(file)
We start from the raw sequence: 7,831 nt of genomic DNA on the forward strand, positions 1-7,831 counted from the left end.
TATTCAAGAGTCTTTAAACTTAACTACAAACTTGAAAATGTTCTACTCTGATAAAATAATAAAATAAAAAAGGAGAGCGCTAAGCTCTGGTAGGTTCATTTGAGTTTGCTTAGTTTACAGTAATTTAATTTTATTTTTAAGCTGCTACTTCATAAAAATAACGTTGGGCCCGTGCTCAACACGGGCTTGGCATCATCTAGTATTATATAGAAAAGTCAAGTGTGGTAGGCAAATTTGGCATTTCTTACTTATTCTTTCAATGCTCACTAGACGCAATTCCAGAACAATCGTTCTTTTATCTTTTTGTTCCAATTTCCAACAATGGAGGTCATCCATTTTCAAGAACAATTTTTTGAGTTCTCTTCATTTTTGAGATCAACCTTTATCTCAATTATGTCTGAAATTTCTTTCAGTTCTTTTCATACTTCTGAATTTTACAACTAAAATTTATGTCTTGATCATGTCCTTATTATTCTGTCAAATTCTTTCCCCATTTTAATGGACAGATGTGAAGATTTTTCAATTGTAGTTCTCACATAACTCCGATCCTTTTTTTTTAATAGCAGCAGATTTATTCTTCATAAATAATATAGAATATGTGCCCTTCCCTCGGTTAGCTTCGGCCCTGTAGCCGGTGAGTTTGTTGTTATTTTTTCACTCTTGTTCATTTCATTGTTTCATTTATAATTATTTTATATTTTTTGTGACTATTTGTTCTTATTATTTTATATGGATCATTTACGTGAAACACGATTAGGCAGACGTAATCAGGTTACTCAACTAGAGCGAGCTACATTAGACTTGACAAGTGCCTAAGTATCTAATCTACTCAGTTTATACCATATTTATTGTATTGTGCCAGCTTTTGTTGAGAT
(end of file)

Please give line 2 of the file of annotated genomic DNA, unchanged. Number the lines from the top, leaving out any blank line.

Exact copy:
TATTCAAGAGTCTTTAAACTTAACTACAAACTTGAAAATGTTCTACTCTGATAAAATAATAAAATAAAAAAGGAGAGCGCTAAGCTCTGGTAGGTTCATTTGAGTTTGCTTAGTTTACAGTAATTTAATTTTATTTTTAAGCTGCTACTTCATAAAAATAACGTTGGGCCCGTGCTCAACACGGGCTTGGCATCATCTAGTATTATATAGAAAAGTCAAGTGTGGTAGGCAAATTTGGCATTTCTTACTTATTCTTTCAATGCTCACTAGACGCAATTCCAGAACAATCGTTCTTTTATCTTTTTGTTCCAATTTCCAACAATGGAGGTCATCCATTTTCAAGAACAATTTTTTGAGTTCTCTTCATTTTTGAGATCAACCTTTATCTCAATTATGTCTGAAATTTCTTTCAGTTCTTTTCATACTTCTGAATTTTACAACTAAAATTTATGTCTTGATCATGTCCTTATTATTCTGTCAAATTCTTTCCCCATTTTAATGGACAGATGTGAAGATTTTTCAATTGTAGTTCTCACATAACTCCGATCCTTTTTTTTTAATAGCAGCAGATTTATTCTTCATAAATAATATAGAATATGTGCCCTTCCCTCGGTTAGCTTCGGCCCTGTAGCCGGTGAGTTTGTTGTTATTTTTTCACTCTTGTTCATTTCATTGTTTCATTTATAATTATTTTATATTTTTTGTGACTATTTGTTCTTATTATTTTATATGGATCATTTACGTGAAACACGATTAGGCAGACGTAATCAGGTTACTCAACTAGAGCGAGCTACATTAGACTTGACAAGTGCCTAAGTATCTAATCTACTCAGTTTATACCATATTTATTGTATTGTGCCAGCTTTTGTTGAGAT